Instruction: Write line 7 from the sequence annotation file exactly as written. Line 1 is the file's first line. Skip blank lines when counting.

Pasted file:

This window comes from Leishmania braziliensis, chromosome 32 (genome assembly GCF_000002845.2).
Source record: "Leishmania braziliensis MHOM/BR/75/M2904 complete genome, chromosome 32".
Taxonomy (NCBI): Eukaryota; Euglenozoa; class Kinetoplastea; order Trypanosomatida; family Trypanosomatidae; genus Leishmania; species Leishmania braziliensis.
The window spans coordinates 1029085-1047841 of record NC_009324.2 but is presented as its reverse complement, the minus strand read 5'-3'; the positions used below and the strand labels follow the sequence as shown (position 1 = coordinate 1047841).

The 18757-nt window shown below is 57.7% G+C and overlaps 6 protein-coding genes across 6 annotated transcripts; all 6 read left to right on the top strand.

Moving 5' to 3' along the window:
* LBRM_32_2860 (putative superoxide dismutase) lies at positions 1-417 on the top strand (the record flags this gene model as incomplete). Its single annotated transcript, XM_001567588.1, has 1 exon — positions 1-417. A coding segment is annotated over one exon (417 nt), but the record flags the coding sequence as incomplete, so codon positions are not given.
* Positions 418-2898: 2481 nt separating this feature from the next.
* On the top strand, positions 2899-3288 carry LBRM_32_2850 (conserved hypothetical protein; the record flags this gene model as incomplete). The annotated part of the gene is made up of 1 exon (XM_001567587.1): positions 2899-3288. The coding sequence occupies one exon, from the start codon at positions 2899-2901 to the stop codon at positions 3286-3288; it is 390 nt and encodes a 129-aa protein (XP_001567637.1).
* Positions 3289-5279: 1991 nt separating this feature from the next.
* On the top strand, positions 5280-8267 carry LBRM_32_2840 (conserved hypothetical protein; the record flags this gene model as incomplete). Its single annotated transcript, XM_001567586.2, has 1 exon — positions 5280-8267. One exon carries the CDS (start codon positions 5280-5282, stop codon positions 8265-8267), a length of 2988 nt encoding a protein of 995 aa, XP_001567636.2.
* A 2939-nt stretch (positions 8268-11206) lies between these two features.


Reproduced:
* LBRM_32_2860 (putative superoxide dismutase) lies at positions 1-417 on the top strand (the record flags this gene model as incomplete). Its single annotated transcript, XM_001567588.1, has 1 exon — positions 1-417. A coding segment is annotated over one exon (417 nt), but the record flags the coding sequence as incomplete, so codon positions are not given.